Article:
Deutsche Bank to cut over 7,000 jobs

German financial giant Deutsche Bank that the ‘associated personnel reductions are underway.’ (AFP)
Updated 24 May 2018
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Deutsche Bank to cut over 7,000 jobs

FRANKFURT: Deutsche Bank said on Thursday it will reduce global staff levels to well below 90,000 from the current 97,000, as part of a broad restructuring to reduce costs and restore profitability.

The bank said it would cut headcount by 25 percent in its equities sales and trading business following a review of the business.

The reductions will decrease the investment bank’s leverage exposure by €100 billion ($117 billion), or 10 percent, with most of the cuts to take place this year, Deutsche said.

“We remain committed to our Corporate & Investment Bank and our international presence – we are unwavering in that,” Chief Executive Officer Christian Sewing said in a statement.

“We are Europe’s alternative in the international financing and capital markets business. However, we must concentrate on what we truly do well.”

The details on the bank’s strategy come ahead of the bank’s annual general meeting on Thursday.

Shareholders, fed up with a languishing share price and dwindling revenues, said they would call on the bank’s management to speed up the recovery process at the AGM.

The loss-making bank said after an abrupt management reshuffle last month that it aimed to scale back its global investment bank and refocus on Europe and its home market after three consecutive years of losses. It had flagged cuts to US bond trading, equities, and the business that serves hedge funds.

Thursday’s shareholder meeting comes after months of turmoil for the lender, Germany’s largest.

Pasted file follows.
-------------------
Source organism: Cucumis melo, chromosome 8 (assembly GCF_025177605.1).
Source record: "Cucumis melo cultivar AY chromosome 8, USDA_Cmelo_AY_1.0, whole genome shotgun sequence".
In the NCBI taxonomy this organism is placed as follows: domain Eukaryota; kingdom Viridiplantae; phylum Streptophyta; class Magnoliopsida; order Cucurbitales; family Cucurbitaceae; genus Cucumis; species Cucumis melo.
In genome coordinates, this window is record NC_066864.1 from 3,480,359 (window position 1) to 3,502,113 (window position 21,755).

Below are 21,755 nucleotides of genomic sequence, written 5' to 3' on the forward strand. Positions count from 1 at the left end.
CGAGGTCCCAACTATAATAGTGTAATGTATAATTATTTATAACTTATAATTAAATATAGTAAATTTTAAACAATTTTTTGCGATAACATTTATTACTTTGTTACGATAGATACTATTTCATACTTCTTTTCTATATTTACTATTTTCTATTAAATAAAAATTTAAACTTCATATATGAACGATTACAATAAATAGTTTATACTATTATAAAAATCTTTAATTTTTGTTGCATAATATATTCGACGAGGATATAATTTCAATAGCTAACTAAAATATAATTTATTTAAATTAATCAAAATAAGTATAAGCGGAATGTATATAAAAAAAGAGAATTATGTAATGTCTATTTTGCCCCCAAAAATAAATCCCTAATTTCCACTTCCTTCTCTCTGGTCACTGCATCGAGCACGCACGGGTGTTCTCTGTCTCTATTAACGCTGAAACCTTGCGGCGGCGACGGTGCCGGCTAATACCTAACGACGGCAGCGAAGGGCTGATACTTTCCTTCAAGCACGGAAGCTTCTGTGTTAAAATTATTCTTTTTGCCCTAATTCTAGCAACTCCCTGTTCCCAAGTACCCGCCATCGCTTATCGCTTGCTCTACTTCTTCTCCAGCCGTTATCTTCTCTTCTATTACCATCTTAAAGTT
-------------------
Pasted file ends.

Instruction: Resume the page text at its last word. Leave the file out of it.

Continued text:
Deutsche Bank Chairman Paul Achleitner last month abruptly replaced CEO John Cryan with Sewing amid investor complaints that the bank was falling behind in executing a turnaround plan.

Deutsche’s shares are down more than 31 percent so far this year.

The bank is also under pressure from credit ratings agencies. Standard & Poor’s is expected to say by the end of the month whether it will cut Deutsche Bank’s rating after putting it on “credit watch” in April.


Dubai real estate market recovery to be seen as of 2022: S&P

Updated 20 February 2019
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Dubai real estate market recovery to be seen as of 2022: S&P

  • The outlook on property was part of a challenging assessment of the credit-worthiness of the emirate
  • S&P was generally comfortable with the credit ratings of the emirate’s banking system

DUBAI: S&P Global, the ratings agency, painted a grim picture for the real estate sector in Dubai, with a meaningful recovery in property prices expected only after 2022.
At a presentation to journalists in the Dubai International Financial Center, S&P analyst Sapna Jagtiani said that under the firm’s “base case scenario,” the Dubai real estate market would fall by between 5 and 10 percent this year, roughly the same as the fall in 2018, which would bring property prices to the levels seen at the bottom of the last cycle in 2010, in the aftermath of the global financial crisis.